The Theatre Department’s pride and joy
By Annie Moreno, Contributing Writer
Featured image by Brendan Felch, Staff Photographer
The department of theatre arts is presenting the play “Pride and Prejudice,” adapted by Christina Calvit and based on the novel by Jane Austen, from Oct. 12-21 in the Center for the Arts Mainstage Theatre.
Yakima Rich starred as Elizabeth Bennett, and Isaiah Harvey starred as Mr. Darcy in the performance directed by professor of voice and acting Steven Satta. The performance also featured an early music ensemble of student instrumentalists led by music professor Marc Bellassai, and a number of period-appropriate dances choreographed by professor of dance Catherine Horta-Hayden.
“Our production is very lighthearted in many ways,” Satta said. “We have little anachronistic touches throughout to sort of give a wink and a nod to say, ‘This is actually a very modern woman and a very modern human story despite the bonnets and the boots.’”
There have been many different adaptations of Jane Austen’s novel “Pride and Prejudice” including fanfiction, sequels, prequels, films and other plays. Satta spoke with Jane Austen scholars in order to find the perfect dramatic adaption of the novel. Satta said that the adaption he chose is tight, fluid and has the most sense of fun in it.
“It was one of the few adaptations that really highlights the moment when Lizzy realizes that she’s been at fault and has had her prejudices,” Satta said. “Lots of adaptations feel like a rom-com – clever woman tames arrogant man – and they leave out the idea that both of them need to grow as people, each to be worthy of the other’s love.”
Harvey said there are some moments in the show that he is looking forward to because he cannot wait to see how the audience reacts.
“There is more of a comedic element than I think people probably expect, and there are some really funny things that Steve Satta has done,” said senior acting major Maddie Dominiski, who plays the housekeeper.
Rich said that she believes Elizabeth values honesty, respect and intelligence more than anything.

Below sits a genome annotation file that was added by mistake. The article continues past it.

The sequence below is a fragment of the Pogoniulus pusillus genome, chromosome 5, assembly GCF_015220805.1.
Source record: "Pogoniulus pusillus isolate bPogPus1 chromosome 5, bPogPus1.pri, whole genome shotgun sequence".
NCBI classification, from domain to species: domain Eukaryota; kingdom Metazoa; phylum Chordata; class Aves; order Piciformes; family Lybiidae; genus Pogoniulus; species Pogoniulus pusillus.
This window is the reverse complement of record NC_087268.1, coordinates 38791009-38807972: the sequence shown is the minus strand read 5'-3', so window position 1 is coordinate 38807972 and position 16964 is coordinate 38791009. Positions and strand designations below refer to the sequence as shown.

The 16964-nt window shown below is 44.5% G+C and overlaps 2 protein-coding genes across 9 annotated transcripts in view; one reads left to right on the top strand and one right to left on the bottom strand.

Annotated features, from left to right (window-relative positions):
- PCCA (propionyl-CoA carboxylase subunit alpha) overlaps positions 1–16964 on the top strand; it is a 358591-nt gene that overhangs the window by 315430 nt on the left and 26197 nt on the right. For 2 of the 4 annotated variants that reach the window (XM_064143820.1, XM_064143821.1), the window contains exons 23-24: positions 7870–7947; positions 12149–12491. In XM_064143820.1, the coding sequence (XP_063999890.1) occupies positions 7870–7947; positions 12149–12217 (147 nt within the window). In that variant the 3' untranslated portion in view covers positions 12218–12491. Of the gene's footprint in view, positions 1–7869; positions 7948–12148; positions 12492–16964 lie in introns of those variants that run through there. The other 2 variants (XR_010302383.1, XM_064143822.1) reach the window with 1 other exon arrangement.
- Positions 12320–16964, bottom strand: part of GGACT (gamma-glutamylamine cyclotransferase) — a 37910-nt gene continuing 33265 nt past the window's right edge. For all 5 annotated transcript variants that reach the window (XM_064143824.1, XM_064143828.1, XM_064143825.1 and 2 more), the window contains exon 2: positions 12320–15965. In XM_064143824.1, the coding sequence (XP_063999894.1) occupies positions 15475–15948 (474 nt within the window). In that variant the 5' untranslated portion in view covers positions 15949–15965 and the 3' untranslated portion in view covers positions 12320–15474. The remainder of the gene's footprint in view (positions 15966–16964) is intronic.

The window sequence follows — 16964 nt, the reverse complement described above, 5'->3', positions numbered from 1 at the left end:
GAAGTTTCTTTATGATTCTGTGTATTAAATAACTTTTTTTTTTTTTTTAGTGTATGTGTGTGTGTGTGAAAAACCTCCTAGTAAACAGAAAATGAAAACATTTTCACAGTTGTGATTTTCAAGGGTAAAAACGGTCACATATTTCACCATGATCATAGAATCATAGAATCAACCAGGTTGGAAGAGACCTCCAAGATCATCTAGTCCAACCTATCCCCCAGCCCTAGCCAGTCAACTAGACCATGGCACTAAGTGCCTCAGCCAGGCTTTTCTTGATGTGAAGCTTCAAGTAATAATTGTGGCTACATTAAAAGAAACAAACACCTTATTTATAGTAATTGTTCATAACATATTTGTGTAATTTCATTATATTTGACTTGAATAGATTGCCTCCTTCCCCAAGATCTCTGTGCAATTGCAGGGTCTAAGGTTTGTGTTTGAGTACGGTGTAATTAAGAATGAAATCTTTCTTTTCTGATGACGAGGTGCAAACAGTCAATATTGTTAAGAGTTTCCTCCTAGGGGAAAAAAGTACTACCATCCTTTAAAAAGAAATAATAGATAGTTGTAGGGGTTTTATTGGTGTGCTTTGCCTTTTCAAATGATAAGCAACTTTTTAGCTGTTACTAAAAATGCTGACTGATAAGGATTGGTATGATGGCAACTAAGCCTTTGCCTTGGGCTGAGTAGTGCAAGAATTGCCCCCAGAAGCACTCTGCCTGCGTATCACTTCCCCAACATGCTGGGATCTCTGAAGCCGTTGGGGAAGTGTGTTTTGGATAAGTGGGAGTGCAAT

“One of my favorite moments in the show is the Darcy proposal,” Rich said. “Even though Lizzy is, at this moment, still oblivious to some of her flaws and ignorance, she stands up for herself and her worth in response to Darcy’s, though well-meant, insensitive proposal. Lizzy is a woman who refuses to compromise herself, and that is something I both admire and can relate to.”
The relationship between Elizabeth and Mr. Darcy was clear, and each character had a sense of pride and some difficulty expressing themselves.
“I could not have asked for a better Darcy to play alongside,” Rich said. “The moment I discovered Isaiah was to be Mr. Darcy, I felt confident in the fact that he would put forth his best, and that he would do the work. And it is a joy taking this journey with him every show.”
The music contributed by Towson’s Early Music Ensemble involved different kinds of popular period-appropriate instruments; Bellassai was on the piano, Megan Dohler played the one-keyed flute, Emily Green played the 1820s transverse flute, Allen Hicks played the baroque-style violin, and Rosalena Casciero played the Irish tin whistle.
“It’s fun to be playing period music for a production based on a book I really like,” Casciero said.
Bellassai said he likes the incidental music throughout the show and the dances because the dance department was really good at showcasing historical dances.
“Incidental music is the most fun because it’s like a silent movie accompanied by piano. The music is like sound effects,” Bellassai said.
Becky Free, a professor from Goucher College, graced the cast with an evening workshop in period dance. Free’s “Chorégraphie Antique” dance ensemble specializes in the regency period social dance, Jane Austen’s era.
“The dancing was so much fun, so it was so lovely to learn three or four dances,” said sophomore acting major Jennifer Yarmis, who plays Lydia. “That was just a wonderful opportunity.”
The show incorporated audience participation in the dances throughout, which involved clapping while watching the actors dancing around in the ballroom scenes.
Domininski said that until the cast was introduced to the dances, they didn’t totally understand what it was like to exist in Austen’s time period.
“There are such specific formalities that you have to be aware of,” Dominiski said.